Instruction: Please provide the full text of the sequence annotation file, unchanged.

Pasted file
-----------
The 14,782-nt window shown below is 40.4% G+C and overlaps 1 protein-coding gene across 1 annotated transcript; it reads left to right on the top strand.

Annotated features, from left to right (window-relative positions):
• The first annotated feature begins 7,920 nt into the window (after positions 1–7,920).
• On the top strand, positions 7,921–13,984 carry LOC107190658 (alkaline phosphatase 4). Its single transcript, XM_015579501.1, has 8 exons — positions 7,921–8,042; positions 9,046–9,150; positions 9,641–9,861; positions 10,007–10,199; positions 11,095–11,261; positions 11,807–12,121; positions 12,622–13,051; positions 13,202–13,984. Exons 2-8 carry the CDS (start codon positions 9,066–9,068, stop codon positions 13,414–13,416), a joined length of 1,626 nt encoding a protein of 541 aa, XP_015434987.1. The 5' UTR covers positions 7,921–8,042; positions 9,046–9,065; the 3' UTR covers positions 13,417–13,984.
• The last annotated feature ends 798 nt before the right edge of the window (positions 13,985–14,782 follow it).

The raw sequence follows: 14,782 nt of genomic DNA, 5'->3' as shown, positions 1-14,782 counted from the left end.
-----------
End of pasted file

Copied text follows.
The 14,782-nt window shown below is 40.4% G+C and overlaps 1 protein-coding gene across 1 annotated transcript; it reads left to right on the top strand.

Annotated features, from left to right (window-relative positions):
• The first annotated feature begins 7,920 nt into the window (after positions 1–7,920).
• On the top strand, positions 7,921–13,984 carry LOC107190658 (alkaline phosphatase 4). Its single transcript, XM_015579501.1, has 8 exons — positions 7,921–8,042; positions 9,046–9,150; positions 9,641–9,861; positions 10,007–10,199; positions 11,095–11,261; positions 11,807–12,121; positions 12,622–13,051; positions 13,202–13,984. Exons 2-8 carry the CDS (start codon positions 9,066–9,068, stop codon positions 13,414–13,416), a joined length of 1,626 nt encoding a protein of 541 aa, XP_015434987.1. The 5' UTR covers positions 7,921–8,042; positions 9,046–9,065; the 3' UTR covers positions 13,417–13,984.
• The last annotated feature ends 798 nt before the right edge of the window (positions 13,985–14,782 follow it).

The raw sequence follows: 14,782 nt of genomic DNA, 5'->3' as shown, positions 1-14,782 counted from the left end.